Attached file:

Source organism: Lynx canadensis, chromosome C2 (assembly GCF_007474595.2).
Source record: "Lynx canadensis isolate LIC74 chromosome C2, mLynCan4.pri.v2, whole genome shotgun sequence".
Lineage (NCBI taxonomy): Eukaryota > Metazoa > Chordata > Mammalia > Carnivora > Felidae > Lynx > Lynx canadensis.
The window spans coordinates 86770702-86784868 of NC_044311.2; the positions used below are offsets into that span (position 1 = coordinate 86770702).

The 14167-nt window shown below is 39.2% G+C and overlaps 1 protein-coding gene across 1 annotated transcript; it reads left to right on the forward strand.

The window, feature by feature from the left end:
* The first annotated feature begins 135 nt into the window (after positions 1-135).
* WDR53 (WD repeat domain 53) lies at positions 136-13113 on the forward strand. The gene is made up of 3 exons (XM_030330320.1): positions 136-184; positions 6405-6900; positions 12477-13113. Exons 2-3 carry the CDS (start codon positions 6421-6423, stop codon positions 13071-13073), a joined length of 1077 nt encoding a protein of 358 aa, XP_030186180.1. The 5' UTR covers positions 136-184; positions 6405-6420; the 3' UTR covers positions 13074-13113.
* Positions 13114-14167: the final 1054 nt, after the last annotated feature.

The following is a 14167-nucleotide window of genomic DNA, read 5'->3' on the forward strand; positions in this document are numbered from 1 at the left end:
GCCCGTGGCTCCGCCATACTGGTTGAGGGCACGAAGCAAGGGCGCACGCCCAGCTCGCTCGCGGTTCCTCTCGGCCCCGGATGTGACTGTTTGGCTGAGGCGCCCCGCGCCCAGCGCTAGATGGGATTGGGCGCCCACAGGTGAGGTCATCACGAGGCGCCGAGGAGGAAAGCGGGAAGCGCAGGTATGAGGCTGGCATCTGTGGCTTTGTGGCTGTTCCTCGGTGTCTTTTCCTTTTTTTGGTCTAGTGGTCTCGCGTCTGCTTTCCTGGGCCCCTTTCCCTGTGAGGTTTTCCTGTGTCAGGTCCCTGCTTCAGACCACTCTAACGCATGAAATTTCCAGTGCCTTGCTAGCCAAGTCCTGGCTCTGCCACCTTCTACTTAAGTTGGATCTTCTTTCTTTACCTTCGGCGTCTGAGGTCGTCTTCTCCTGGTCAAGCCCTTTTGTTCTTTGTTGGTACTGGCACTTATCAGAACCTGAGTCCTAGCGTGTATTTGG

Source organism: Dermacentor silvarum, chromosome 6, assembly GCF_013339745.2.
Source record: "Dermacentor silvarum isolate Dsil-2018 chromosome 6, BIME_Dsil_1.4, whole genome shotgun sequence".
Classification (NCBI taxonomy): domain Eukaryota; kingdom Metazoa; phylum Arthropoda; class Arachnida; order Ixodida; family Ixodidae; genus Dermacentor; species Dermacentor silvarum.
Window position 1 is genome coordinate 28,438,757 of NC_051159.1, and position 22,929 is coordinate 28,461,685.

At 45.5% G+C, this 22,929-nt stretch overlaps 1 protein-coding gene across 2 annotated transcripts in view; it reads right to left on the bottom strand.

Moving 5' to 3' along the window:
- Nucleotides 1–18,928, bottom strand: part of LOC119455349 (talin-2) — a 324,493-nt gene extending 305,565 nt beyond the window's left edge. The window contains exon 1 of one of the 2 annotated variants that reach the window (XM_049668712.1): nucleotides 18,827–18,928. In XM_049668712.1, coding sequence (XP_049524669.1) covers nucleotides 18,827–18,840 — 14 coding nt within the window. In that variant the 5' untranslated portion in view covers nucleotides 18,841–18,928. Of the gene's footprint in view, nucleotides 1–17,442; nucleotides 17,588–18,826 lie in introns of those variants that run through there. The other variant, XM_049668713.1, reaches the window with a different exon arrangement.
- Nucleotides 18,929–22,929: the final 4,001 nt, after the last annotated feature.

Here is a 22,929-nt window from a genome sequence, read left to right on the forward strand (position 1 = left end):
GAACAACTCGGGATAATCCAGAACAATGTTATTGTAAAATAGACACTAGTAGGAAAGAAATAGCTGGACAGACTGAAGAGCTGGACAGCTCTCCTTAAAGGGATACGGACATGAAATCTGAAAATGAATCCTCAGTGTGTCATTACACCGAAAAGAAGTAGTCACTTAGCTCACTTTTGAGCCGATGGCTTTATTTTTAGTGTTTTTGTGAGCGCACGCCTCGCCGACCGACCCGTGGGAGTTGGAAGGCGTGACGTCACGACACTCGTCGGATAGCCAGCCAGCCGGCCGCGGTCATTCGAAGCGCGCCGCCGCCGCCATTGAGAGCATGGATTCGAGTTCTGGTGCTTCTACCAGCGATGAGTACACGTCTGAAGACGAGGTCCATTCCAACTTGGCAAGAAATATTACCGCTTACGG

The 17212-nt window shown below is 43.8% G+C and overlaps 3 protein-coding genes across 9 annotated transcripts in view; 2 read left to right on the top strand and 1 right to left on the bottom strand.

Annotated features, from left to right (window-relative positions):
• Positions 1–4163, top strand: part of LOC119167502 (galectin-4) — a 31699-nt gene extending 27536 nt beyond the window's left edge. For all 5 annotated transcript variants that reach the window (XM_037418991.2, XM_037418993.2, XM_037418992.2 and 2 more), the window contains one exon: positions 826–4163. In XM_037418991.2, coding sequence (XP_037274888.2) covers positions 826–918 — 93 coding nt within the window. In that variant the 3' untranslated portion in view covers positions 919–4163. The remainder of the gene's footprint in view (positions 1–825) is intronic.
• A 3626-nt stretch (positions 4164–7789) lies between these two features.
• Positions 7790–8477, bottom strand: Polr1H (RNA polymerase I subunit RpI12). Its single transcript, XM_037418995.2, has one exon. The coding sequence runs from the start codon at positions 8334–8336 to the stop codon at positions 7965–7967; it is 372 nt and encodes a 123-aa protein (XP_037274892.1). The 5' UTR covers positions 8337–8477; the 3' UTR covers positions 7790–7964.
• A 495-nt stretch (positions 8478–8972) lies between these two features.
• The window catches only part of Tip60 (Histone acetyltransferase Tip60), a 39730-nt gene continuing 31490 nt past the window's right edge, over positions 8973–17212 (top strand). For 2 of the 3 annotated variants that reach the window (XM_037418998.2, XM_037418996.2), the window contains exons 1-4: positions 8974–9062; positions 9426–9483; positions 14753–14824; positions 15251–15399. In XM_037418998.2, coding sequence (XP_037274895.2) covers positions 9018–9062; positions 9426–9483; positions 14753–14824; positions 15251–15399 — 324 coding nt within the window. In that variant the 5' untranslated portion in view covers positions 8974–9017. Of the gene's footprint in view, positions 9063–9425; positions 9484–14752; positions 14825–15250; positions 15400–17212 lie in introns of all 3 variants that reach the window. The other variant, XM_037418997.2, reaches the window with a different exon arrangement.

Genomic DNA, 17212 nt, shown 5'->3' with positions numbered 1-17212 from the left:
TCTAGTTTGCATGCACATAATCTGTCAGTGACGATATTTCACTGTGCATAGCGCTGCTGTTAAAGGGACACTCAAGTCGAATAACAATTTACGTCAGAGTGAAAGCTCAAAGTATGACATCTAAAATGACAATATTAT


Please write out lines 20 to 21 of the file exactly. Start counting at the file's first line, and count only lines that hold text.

Here is a 22,929-nt window from a genome sequence, read left to right on the forward strand (position 1 = left end):
GAACAACTCGGGATAATCCAGAACAATGTTATTGTAAAATAGACACTAGTAGGAAAGAAATAGCTGGACAGACTGAAGAGCTGGACAGCTCTCCTTAAAGGGATACGGACATGAAATCTGAAAATGAATCCTCAGTGTGTCATTACACCGAAAAGAAGTAGTCACTTAGCTCACTTTTGAGCCGATGGCTTTATTTTTAGTGTTTTTGTGAGCGCACGCCTCGCCGACCGACCCGTGGGAGTTGGAAGGCGTGACGTCACGACACTCGTCGGATAGCCAGCCAGCCGGCCGCGGTCATTCGAAGCGCGCCGCCGCCGCCATTGAGAGCATGGATTCGAGTTCTGGTGCTTCTACCAGCGATGAGTACACGTCTGAAGACGAGGTCCATTCCAACTTGGCAAGAAATATTACCGCTTACGG